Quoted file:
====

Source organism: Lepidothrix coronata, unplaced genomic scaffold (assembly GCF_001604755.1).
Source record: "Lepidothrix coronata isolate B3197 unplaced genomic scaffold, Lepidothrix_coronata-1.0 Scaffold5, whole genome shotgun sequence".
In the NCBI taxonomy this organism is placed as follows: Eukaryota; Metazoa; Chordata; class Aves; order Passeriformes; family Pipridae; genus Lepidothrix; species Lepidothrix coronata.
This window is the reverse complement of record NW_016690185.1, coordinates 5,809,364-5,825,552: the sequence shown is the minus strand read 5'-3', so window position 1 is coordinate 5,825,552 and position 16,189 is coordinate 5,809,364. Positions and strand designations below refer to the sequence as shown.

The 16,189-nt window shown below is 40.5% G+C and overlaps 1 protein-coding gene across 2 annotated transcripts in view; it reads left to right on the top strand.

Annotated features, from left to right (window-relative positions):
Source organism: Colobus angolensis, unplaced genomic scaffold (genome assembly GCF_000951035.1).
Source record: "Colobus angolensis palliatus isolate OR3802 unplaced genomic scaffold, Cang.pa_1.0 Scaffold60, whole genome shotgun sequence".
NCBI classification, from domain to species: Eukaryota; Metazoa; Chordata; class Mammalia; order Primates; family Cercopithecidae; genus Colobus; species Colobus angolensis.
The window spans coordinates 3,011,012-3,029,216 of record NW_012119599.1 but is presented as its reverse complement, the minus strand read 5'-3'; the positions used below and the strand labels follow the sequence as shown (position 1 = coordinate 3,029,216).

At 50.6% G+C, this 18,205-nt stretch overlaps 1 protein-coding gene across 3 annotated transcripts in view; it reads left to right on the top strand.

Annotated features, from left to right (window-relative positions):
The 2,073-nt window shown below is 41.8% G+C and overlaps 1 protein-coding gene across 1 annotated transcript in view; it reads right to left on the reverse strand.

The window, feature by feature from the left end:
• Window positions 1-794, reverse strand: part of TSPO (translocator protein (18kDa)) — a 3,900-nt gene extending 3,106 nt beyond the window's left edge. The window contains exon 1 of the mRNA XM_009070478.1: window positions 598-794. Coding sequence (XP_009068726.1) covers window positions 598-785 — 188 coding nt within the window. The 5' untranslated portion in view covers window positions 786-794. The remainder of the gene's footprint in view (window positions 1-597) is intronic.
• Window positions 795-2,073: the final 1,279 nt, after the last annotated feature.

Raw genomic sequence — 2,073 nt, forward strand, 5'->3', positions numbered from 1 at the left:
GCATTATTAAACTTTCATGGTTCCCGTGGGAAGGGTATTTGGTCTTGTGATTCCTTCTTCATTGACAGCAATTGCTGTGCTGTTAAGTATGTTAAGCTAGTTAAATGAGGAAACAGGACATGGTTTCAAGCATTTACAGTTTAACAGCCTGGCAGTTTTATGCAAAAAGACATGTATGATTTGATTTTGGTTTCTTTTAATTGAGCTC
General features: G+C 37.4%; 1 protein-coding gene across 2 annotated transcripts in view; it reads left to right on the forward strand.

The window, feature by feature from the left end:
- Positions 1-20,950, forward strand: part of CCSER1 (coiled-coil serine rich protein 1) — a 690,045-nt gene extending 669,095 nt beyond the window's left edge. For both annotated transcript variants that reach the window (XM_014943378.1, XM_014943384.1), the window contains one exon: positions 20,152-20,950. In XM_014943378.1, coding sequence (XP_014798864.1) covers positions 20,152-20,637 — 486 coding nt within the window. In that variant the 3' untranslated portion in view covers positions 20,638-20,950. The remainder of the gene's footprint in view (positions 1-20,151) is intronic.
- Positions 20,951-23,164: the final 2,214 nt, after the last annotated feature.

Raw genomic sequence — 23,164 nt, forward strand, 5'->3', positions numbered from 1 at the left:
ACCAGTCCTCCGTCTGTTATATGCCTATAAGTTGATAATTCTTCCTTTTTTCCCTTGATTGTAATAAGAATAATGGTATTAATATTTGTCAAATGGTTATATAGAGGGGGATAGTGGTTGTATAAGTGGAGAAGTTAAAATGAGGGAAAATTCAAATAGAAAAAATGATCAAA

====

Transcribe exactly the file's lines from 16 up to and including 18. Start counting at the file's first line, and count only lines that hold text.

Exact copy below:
• Window positions 795-2,073: the final 1,279 nt, after the last annotated feature.

Raw genomic sequence — 2,073 nt, forward strand, 5'->3', positions numbered from 1 at the left:
GCATTATTAAACTTTCATGGTTCCCGTGGGAAGGGTATTTGGTCTTGTGATTCCTTCTTCATTGACAGCAATTGCTGTGCTGTTAAGTATGTTAAGCTAGTTAAATGAGGAAACAGGACATGGTTTCAAGCATTTACAGTTTAACAGCCTGGCAGTTTTATGCAAAAAGACATGTATGATTTGATTTTGGTTTCTTTTAATTGAGCTC